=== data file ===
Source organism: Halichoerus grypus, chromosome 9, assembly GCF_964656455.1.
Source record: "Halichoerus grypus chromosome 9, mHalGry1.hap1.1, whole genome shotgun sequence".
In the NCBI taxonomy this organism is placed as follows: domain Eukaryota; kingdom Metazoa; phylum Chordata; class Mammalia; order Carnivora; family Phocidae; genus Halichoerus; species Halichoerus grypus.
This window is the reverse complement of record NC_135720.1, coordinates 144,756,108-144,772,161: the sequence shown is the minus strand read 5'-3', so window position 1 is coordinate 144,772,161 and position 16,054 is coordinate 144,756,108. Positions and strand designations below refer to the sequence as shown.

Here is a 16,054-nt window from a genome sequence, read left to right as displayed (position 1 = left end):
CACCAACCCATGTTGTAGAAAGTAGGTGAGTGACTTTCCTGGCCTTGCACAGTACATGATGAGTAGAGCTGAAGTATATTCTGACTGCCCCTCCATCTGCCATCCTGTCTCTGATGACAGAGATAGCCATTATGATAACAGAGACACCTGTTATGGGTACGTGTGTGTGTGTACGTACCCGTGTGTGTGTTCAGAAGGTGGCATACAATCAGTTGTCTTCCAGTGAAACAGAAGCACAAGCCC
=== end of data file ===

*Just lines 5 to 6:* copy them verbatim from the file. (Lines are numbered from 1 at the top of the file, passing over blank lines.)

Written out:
Here is a 16,054-nt window from a genome sequence, read left to right as displayed (position 1 = left end):
CACCAACCCATGTTGTAGAAAGTAGGTGAGTGACTTTCCTGGCCTTGCACAGTACATGATGAGTAGAGCTGAAGTATATTCTGACTGCCCCTCCATCTGCCATCCTGTCTCTGATGACAGAGATAGCCATTATGATAACAGAGACACCTGTTATGGGTACGTGTGTGTGTGTACGTACCCGTGTGTGTGTTCAGAAGGTGGCATACAATCAGTTGTCTTCCAGTGAAACAGAAGCACAAGCCC